Washington It must be one of the shortest sports seasons going.
People who know they ought to start exercising begin a gym membership at the new year. But after the Super Bowl, their willpower has waned, and they're gone. Outta there.
Is the timing just coincidence?
Not to James Sallis. The exercise psychologist considers it part of the plot.
"How many commercials, magazine articles and news reports are there about the Super Bowl? Thousands," Sallis said. "And what are they trying to get people to do? To sit in front of the TV for a minimum of three hours and up to eight hours."
And while people sit, he said, they "eat what they vowed not to eat and drink what they vowed not to drink."
To Sallis, it's not just lack of will that keeps people from following through on their New Year's resolutions to exercise; it's because the exercise game is fixed.
"From TVs and movies to cars, huge industries don't make money when you exercise, and they push things that make you sedentary," said Sallis. "The Super Bowl is a case study in this."
Society must make exercise easier to get, said Sallis, a professor of psychology at San Diego State University who studies environmental influences on physical activity. For instance, suburban communities built without sidewalks should install them, he said, so people can walk instead of drive.
And companies could review their mileage policies. "If you take your car on a work-related trip, your employer reimburses you," he said. "If you walk or take your bike, nobody pays."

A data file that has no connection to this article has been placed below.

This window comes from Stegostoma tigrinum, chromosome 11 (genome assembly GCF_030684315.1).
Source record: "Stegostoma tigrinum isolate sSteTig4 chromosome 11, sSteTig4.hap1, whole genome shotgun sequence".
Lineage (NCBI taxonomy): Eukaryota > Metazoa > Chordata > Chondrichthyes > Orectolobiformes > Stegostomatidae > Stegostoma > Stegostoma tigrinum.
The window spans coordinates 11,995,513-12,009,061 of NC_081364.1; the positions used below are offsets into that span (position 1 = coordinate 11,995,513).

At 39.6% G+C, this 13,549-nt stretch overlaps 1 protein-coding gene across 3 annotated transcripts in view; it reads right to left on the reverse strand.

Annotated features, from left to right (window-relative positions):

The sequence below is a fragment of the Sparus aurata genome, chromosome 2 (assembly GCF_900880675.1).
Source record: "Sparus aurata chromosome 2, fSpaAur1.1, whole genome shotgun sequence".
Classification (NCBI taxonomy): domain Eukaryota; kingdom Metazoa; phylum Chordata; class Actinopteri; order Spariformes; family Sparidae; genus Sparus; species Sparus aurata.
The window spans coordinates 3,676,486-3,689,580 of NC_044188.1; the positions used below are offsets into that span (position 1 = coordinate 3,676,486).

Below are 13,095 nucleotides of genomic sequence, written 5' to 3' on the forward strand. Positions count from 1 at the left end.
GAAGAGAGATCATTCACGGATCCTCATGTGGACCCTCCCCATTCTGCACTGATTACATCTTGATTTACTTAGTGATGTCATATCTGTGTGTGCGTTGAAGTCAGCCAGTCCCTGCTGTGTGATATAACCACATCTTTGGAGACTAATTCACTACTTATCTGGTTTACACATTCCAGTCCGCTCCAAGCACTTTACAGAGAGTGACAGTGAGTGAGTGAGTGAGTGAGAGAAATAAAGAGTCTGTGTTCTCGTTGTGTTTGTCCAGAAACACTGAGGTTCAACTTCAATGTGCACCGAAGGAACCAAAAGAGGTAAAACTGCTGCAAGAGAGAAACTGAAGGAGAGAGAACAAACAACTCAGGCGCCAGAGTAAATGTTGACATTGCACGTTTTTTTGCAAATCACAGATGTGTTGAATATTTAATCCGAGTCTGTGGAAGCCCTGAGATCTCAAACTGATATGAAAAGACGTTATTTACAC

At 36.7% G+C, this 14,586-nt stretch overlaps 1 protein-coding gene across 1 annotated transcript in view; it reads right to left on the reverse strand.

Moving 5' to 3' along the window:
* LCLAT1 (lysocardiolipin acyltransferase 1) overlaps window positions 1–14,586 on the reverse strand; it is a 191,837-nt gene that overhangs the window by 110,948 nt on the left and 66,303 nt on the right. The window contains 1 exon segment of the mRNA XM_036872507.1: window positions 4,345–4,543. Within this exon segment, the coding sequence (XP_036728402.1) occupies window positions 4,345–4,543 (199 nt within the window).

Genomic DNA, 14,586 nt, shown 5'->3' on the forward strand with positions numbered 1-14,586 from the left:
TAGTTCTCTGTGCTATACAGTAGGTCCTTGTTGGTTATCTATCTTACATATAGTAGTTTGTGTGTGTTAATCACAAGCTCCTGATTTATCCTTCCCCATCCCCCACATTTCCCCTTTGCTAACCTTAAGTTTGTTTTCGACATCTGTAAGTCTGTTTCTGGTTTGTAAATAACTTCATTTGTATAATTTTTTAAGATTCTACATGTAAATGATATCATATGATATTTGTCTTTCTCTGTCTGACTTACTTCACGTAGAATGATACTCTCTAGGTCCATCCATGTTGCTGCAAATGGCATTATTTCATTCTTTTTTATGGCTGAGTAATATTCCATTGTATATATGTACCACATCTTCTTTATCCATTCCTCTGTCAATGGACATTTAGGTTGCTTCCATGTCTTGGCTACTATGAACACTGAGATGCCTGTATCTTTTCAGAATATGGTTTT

Although the health club industry doesn't track quitting on a month-by-month basis, club owners concede attrition is a continuing problem. Year after year, about one-third of all new club members don't renew, according to the International Health, Racquet and Sportsclub Assn., a trade group.
Which means some members don't last the year.
"By the Super Bowl, some people are done," said Tim Rhode, owner of the Maryland Athletic Club and Wellness Center in Timonium. But the yearly losses work out to a monthly average of about 2 percent, and that amounts to a success for the industry, he said.
His club does better than the industry average -- he loses "well below 20 percent" in the first year -- but it works hard to fan new flame.
Any member who has not visited in 21 days gets a phone call. Rhodes says flagging members are offered "anything we can do to help them get started again."
That's best done delicately, said James Prochaska, an exercise scientist and director of the Cancer Prevention Center at the University of Rhode Island. "One thing you don't do is pressure them into action," he said.
Those who resolve to start exercising at the start of the new year often are ambivalent to begin with because they don't know many reasons to continue to exercise, Prochaska said. The more reasons they have, the more likely they are to continue.
If a person continues through six months of exercise, it's pretty much a habit, Prochaska said.
By that standard, beginning exercisers should forget about football's Super Bowl and plan for baseball's All-Star game. If they can make it to July 13, they're hooked.